Wlliam Gilmore Simms
The Cub of the Panther: A Hunter Legend of the ''Old North State'' >> Chapter Seven: The Wedding Ring >> Page 141

image of pageExplore Inside

Page 141

Novel (Romance) | The University of Arkansas Press | 1997
Transcription THE WEDDING RING 141
reached the lodge. She was instantly put to bed, and restoratives applied.
A dose of laudanum was subsequently administered by the sagacious
Mrs. Sweetzer, who prided herself greatly on her medical experience; and
while the poor girl slept profoundly, the two matron old ladies meditated
the mysteries of her case in Mrs. Fairleigh's chamber.
If our readers can comprehend the obscure fragmentary dialogue
which ensued between them, and which is all that has reached us, it is
more than we pretend to do.
Mrs. Fairleigh sate; Mrs. Sweetzer stood.
"And you are now sure of it, Sweetzer?""I'd bet my life on it, ma'am! You see, I had her in my arms almost the
whole way home. I could take my bible oath on it now!""It is horrible! but the worst is, Sweetzer—" Here the lady paused.
"Yes, ma'am.
"If it should be, Sweetzer! Great God! I am afraid to know! And
yet and yet
"Yes, ma'm! It's very dreadful to know! Ef it should be ""Don't speak it for your life, Sweetzer.""Never, maam.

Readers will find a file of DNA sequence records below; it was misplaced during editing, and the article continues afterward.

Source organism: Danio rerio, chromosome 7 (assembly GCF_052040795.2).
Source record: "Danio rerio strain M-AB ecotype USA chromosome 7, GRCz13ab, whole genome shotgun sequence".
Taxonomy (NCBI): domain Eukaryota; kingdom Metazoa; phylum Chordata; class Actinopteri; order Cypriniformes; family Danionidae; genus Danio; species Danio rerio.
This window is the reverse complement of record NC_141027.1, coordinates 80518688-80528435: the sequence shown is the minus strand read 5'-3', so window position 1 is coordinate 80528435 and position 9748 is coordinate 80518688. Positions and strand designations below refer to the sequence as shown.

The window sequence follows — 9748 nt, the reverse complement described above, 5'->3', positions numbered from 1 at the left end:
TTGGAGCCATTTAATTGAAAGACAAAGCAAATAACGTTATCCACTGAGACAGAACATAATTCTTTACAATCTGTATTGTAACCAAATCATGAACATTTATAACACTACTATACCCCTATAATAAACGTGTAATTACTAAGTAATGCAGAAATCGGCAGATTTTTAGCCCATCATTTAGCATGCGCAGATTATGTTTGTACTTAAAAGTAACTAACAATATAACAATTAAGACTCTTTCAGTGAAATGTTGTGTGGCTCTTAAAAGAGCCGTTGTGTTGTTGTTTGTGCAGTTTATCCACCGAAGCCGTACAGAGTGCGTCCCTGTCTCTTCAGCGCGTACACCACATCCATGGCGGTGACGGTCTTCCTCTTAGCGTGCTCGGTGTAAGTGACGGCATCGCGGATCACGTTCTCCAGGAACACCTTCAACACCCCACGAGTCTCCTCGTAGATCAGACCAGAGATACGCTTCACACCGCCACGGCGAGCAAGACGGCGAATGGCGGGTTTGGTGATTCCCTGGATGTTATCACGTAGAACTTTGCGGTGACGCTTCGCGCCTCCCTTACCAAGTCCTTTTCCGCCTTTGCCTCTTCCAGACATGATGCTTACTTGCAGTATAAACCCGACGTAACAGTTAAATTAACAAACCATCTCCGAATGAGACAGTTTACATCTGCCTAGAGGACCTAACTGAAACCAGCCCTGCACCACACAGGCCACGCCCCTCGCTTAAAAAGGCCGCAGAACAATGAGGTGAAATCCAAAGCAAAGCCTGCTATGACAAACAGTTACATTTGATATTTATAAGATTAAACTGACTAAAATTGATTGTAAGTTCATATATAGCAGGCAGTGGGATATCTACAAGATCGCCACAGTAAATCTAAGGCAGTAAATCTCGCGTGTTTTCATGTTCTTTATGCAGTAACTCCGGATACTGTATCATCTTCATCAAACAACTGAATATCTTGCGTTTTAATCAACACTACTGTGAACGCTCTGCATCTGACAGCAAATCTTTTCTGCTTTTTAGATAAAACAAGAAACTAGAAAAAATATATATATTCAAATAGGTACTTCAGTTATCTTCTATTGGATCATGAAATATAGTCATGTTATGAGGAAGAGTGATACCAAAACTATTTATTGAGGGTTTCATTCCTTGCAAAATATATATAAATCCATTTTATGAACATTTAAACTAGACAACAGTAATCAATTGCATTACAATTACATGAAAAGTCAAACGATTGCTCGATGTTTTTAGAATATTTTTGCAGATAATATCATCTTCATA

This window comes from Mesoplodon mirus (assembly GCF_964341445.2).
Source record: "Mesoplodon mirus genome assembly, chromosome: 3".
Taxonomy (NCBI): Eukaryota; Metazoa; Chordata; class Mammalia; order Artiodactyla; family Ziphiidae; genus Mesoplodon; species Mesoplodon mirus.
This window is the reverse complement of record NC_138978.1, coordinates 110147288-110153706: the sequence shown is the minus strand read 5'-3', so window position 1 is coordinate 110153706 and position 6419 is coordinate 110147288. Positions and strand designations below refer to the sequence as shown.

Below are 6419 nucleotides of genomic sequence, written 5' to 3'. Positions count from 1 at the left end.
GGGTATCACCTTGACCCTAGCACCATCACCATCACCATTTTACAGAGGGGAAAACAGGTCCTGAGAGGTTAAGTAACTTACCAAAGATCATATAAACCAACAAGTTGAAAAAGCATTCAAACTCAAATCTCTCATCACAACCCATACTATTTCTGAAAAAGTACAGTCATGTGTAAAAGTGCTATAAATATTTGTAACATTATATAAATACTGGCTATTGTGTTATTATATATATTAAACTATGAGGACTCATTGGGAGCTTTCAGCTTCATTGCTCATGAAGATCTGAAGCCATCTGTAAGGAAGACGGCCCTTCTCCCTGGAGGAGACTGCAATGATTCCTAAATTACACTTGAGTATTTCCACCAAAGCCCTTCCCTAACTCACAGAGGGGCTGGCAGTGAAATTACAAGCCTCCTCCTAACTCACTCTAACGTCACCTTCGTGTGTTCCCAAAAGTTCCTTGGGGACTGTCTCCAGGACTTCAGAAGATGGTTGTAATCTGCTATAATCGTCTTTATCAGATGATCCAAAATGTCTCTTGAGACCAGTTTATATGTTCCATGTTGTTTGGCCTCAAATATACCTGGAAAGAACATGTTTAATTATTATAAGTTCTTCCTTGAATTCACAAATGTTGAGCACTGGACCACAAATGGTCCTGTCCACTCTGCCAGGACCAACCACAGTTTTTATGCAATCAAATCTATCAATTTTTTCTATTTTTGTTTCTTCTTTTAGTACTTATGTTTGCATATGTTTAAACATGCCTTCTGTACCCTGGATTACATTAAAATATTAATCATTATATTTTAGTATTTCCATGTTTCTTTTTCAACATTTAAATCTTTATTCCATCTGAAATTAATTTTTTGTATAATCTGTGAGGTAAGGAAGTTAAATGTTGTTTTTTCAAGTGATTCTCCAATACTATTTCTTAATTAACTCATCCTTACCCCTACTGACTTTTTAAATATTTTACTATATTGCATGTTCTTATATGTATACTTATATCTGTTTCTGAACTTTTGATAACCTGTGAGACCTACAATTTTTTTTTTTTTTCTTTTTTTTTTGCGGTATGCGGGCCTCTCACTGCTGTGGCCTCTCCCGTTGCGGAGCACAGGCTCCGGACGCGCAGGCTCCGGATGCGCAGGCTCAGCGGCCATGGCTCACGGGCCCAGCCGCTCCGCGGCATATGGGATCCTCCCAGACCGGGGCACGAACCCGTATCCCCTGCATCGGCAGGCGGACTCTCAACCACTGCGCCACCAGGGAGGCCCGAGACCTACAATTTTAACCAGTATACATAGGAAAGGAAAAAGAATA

"And yet, we must get that letter, Sweetzer. I must know all, though
I believe nothing.""Next Saturday, ma'am.""That will probably tell us all. We must get that letter, Sweetzer,
though it will almost kill me to read it, if the thing is what I fear.""One thing, ma'am, I must tell you.""Well?""She's wearing a wedding ring on the wedding finger, ma'am.""Ha! but no, Sweetzer, that's an opal. I know the ring, though I do
not recollect when and where she got it. A wedding ring, you will remem-
ber, is always a plain one, without any stone.""Yes, ma'am; I know the ring with the stone very well; but here's the
cunning of it. That ring fits close over the plain ring, and kivirs it so nicely
that nobody kin see it onless they looks for it, ma'am.""Do not tell me that, Sweetzer. Do not, I say! He cannot have been
such a fool! No, no! impossible! One thing is fortunate. By this time he
is in Europe. I am looking for letters every day. We must wait, Sweetzer,
with what patience we may. Remember Saturday. I depend on you,
Sweetzer."
When Mrs. Sweetzer had retired, Mrs. Fairleigh stole to the cham-
ber where Rose slept soundly under the influence of the opiate. She